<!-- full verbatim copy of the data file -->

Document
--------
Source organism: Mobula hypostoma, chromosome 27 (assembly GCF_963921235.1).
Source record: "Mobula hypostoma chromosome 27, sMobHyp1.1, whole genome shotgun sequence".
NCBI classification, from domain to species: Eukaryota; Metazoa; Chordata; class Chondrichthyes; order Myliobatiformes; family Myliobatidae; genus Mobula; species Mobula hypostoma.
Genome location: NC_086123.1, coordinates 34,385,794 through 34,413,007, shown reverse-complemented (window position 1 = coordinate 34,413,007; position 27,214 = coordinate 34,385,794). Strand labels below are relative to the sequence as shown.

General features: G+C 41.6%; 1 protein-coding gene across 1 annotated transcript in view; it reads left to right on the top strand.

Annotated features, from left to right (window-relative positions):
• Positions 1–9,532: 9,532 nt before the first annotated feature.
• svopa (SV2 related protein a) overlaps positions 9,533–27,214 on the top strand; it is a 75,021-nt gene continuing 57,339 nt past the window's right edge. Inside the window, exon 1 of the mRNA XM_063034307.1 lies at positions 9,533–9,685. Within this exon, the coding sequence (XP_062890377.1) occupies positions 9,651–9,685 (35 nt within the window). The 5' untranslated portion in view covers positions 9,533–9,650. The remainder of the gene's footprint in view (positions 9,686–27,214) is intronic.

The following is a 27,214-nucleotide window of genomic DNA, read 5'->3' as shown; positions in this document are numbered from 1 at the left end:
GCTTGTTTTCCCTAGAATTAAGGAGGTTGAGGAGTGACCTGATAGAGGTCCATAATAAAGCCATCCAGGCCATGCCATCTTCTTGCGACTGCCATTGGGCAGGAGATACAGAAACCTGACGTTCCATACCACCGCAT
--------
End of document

Source organism: Mobula hypostoma, chromosome 27 (assembly GCF_963921235.1).
Source record: "Mobula hypostoma chromosome 27, sMobHyp1.1, whole genome shotgun sequence".
NCBI classification, from domain to species: Eukaryota; Metazoa; Chordata; class Chondrichthyes; order Myliobatiformes; family Myliobatidae; genus Mobula; species Mobula hypostoma.
Genome location: NC_086123.1, coordinates 34,385,794 through 34,413,007, shown reverse-complemented (window position 1 = coordinate 34,413,007; position 27,214 = coordinate 34,385,794). Strand labels below are relative to the sequence as shown.

General features: G+C 41.6%; 1 protein-coding gene across 1 annotated transcript in view; it reads left to right on the top strand.

Annotated features, from left to right (window-relative positions):
• Positions 1–9,532: 9,532 nt before the first annotated feature.
• svopa (SV2 related protein a) overlaps positions 9,533–27,214 on the top strand; it is a 75,021-nt gene continuing 57,339 nt past the window's right edge. Inside the window, exon 1 of the mRNA XM_063034307.1 lies at positions 9,533–9,685. Within this exon, the coding sequence (XP_062890377.1) occupies positions 9,651–9,685 (35 nt within the window). The 5' untranslated portion in view covers positions 9,533–9,650. The remainder of the gene's footprint in view (positions 9,686–27,214) is intronic.

The following is a 27,214-nucleotide window of genomic DNA, read 5'->3' as shown; positions in this document are numbered from 1 at the left end:
GCTTGTTTTCCCTAGAATTAAGGAGGTTGAGGAGTGACCTGATAGAGGTCCATAATAAAGCCATCCAGGCCATGCCATCTTCTTGCGACTGCCATTGGGCAGGAGATACAGAAACCTGACGTTCCATACCACCGCAT